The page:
yojitani

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    #15
    Well, in a nutshell, the Spanish Colonial Style is particularly part of California's architectural and cultural history. It goes hand in hand with the Mission (revival) Style too. I guess a shorthand way of describing the importance is that the two styles were part of California's self-image making. If I remember correctly, there is a good chapter on the mission style in Mike Davis' The City of Quartz .

    I'd be shocked if anyone thought the house too pretty to tear down. The style is hideous, but it's also worth preserving.
     
  16. NT1440 macrumors G4

    NT1440

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    #16
    Wtf? its because of how the house looks? Thats worthy of a "historical" label?

    So nothing worth mentioning even happened there?

    I'm sorry but i think the situation is BS.
     
  17. danny_w macrumors 601

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    #17
    After seeing those pictures of the interior and how Jobs has allowed it to deteriorate I am totally shocked. If I were Jobs I would be embarrassed to show my face ever again! This is deplorable. I am not a personal fan of the style myself, but to see any historical structure in this kind of disrepair is heart breaking. SJ may have many good points, but this is most certainly not one of them.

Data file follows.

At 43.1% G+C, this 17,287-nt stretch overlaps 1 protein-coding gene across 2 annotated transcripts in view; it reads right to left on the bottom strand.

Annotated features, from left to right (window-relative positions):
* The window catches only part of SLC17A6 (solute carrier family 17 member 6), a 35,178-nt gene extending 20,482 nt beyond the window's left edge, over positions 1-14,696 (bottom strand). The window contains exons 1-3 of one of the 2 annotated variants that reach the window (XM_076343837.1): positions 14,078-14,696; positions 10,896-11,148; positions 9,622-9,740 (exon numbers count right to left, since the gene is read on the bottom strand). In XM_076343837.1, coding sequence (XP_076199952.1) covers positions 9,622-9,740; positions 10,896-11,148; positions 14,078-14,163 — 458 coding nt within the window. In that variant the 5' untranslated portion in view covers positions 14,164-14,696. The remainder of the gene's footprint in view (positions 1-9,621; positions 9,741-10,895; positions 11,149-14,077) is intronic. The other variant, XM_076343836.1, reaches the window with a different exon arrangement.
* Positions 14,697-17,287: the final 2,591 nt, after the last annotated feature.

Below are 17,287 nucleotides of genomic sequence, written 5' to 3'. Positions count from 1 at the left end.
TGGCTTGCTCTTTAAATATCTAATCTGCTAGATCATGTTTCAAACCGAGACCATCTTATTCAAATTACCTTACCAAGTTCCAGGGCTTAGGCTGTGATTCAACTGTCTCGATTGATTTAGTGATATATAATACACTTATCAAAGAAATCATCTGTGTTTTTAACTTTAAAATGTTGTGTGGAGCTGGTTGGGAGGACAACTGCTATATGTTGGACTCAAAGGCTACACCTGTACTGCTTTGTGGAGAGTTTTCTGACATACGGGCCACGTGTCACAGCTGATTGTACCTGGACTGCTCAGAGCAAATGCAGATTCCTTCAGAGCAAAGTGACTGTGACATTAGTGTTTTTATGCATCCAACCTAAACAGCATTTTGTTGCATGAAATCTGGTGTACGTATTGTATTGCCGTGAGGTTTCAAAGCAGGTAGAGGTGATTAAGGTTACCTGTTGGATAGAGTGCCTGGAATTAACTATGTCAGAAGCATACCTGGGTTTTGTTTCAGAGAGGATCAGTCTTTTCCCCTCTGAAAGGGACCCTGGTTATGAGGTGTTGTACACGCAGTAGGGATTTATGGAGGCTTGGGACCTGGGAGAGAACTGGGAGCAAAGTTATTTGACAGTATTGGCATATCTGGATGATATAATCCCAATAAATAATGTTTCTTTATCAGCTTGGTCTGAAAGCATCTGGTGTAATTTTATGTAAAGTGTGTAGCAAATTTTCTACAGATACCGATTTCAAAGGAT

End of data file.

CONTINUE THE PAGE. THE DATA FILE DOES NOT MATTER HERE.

18. jaw04005 thread starter macrumors 601

    jaw04005

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    #18
    And this is the most telling part of that article:

    Local residents were defending Jobs’ right to tear down a building he doesn’t like and replace it with a new house more to his taste.

    Preservationists who had traveled from as far away as Florida and Virginia argued that Jobs hadn’t tried hard enough find someone able to restore or relocate the 84-year-old Santa Barbara-style Spanish colonial that they describe as an architectural treasure.

    :rolleyes:

    By the way, the Forbes article notes that Jobs has kept the yard immaculate. :D
     
  19. yojitani macrumors 68000

    yojitani